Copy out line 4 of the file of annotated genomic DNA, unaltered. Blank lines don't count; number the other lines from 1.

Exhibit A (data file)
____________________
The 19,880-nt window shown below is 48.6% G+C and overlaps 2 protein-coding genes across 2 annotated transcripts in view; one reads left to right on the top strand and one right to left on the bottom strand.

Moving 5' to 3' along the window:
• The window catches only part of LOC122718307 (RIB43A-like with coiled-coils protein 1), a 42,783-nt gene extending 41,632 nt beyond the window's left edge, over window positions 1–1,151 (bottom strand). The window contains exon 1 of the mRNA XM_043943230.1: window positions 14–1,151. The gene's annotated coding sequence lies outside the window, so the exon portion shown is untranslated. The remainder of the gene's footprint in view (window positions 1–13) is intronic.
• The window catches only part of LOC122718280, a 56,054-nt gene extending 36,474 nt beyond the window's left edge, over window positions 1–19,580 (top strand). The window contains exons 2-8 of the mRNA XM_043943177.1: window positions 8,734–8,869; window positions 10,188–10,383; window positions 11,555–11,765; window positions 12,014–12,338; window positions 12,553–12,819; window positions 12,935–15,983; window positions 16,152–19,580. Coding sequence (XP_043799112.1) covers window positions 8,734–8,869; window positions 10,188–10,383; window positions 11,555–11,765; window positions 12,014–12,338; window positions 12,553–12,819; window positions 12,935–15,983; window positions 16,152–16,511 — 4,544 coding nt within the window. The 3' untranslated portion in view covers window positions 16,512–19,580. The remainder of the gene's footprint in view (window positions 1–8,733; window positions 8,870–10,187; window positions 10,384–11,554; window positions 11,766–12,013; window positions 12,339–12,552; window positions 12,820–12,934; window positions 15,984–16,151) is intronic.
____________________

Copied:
• The window catches only part of LOC122718280, a 56,054-nt gene extending 36,474 nt beyond the window's left edge, over window positions 1–19,580 (top strand). The window contains exons 2-8 of the mRNA XM_043943177.1: window positions 8,734–8,869; window positions 10,188–10,383; window positions 11,555–11,765; window positions 12,014–12,338; window positions 12,553–12,819; window positions 12,935–15,983; window positions 16,152–19,580. Coding sequence (XP_043799112.1) covers window positions 8,734–8,869; window positions 10,188–10,383; window positions 11,555–11,765; window positions 12,014–12,338; window positions 12,553–12,819; window positions 12,935–15,983; window positions 16,152–16,511 — 4,544 coding nt within the window. The 3' untranslated portion in view covers window positions 16,512–19,580. The remainder of the gene's footprint in view (window positions 1–8,733; window positions 8,870–10,187; window positions 10,384–11,554; window positions 11,766–12,013; window positions 12,339–12,552; window positions 12,820–12,934; window positions 15,984–16,151) is intronic.